Articles - Tawasol

 

Nick Has A Winning Way With Sales

Nick Jay has plenty to smile about. Almarai’s General Manager of Sales has been in the job for 18 months and loves every minute of it.

“The Sales task is very simple – it’s all about distribution and displays” he explains, a twinkle in his eye, “and our job is to make sure that our 722 vans visit their 27,000 shops almost every day, delivering 140 different product lines so that the consumers get the freshest possible produce. Fully stocked; freshest date, properly displayed; sales made; job done. That’s all we do!” And once again the twinkle in Nick’s eye says it all. An understatement if ever there was one.
“If no-one wants to buy, that’s a different problem,” he continues. “As salesmen, we fill the shelves. If we over fill, there’s wastage, and that’s our problem.
If we supply too little, they are out of stock, so that’s also our problem. The trick is to estimate how much to supply so that we achieve maximum sales with the minimum of wastage.”
In fact, Nick’s main challenge is to forecast the amount of sales, sometimes up to a year in advance, since some products - such as mature cheese - have long lead times. Likewise, to get twice the amount of milk to the shops, you need twice the amount of cows to produce it, and that takes time; so getting accurate forecasts is vital for the Company’s profitability.
To help him achieve success, he has a staff of 2,600, which is due to rise to 3,400 by year end. “We have had an unprecedented growth rate of 15% in 2005 (the outlook for 2006 is even higher), and I would put that down to a management style of empowering the staff which gains their commitment to what we’re trying to achieve. This management style comes down from the very top echelons of the company and I believe this to be an enlightened approach to dealing with one’s fellow workers,” Nick explains. “A positive attitude and a smile really do work wonders.”
In the 18 months that he has been in the job, Nick has seen a steady increase in turnover. There are now 5,250 more shops taking Almarai’s products, and it is squeezing the smaller competitors. 150 extra delivery routes have been added to the existing 572 Gulfwide, and every van now has an extra person on board which allows more shops to be reached in less time, with a better job done and ultimately the consumer better served.
Nick has also arranged for an extra 4,000 display fridges to go into the stores this year. So, in Saudi Arabia for instance, three out of every four stores stocking Almarai products have a display cabinet which is heavily branded. “We have examples where a well placed branded fridge has increased sales of the Company’s products fourfold,” he explains with pride.
Although Almarai’s ‘home markets’ include Saudi Arabia and the GCC countries, the Company also exports across much of the Arabic-speaking world, from Jordan and Lebanon, right across to Algeria and Morocco.
Naturally, these territories go for the long shelf life products such as UHT milk and cheese. Nick is looking to double the amount of exports in 2006.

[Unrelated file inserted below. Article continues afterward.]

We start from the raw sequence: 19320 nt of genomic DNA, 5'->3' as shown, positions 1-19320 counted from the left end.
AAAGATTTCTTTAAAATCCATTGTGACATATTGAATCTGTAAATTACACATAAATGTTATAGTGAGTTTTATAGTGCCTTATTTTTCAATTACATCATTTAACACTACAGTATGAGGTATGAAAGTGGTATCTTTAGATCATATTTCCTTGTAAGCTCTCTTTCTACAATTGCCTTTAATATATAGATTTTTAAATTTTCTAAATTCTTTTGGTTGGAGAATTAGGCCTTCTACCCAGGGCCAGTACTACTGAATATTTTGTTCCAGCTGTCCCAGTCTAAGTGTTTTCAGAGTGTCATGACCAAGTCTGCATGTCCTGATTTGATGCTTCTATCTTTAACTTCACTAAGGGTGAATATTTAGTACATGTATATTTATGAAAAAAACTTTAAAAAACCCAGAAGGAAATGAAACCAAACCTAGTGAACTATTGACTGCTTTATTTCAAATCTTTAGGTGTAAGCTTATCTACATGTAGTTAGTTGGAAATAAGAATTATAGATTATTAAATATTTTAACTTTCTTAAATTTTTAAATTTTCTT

Funnily enough, for such a successful salesman, Nick started his professional life in farm management in the north of England. But it was during the first Gulf War that he saw an advertisement for the position of General Manager of the Arable Division (as was) and he was responsible for the growth of wheat and alfalfa. Unfortunately, the government decided to cut the vast subsidies it paid to arable farmers, and eventually the arable division was absorbed into the mighty Dairy division.
Almarai took a chance on him and moved him into sales – this time in the Eastern Region, based in Dammam.
“It was a leap of faith on the company’s part to allow me to switch disciplines, and I have always been grateful for the amount of faith they had in me,” he said, a more serious tone intruding for just a short while.
Four years later, it was off to Dubai to look after sales in the entire Gulf region, before returning once again to Riyadh in 2003 and promotion a year later to his present position.
Nick tends to work seven days a week. “There are always sales figures to study and issues to deal with,” he explains, though, when pressed, admits to a love of cycling and collecting vintage vehicles which are cosseted at his Carlisle home in the north of England.

Pride of place in his collection goes to a 1961 Massey Ferguson tractor, and a 40-year-old ex-Saudi Army M151A1 (a Jeep to most of us!), and though Cathryn – his wife for the past 17 years – might not be over-enamored with them, his sons certainly are.

Retirement? Nick has no plans for that. “When it is finally time for me to leave Saudi Arabia, I would like to have a small farm with rare breeds and particularly highland cattle,” he confides. “And of course devote more time to my vintage collection.”
Looking back over his career in the Company, Nick describes his time with Almarai as the happiest days of his life. “Being part of an extremely successful and professional company has given me tremendous fulfillment and firm friendships and I can honestly say that Almarai has looked after me very well. It has truly been the very best time of my life.”
And once again the contentment in Nick’s smile says it all.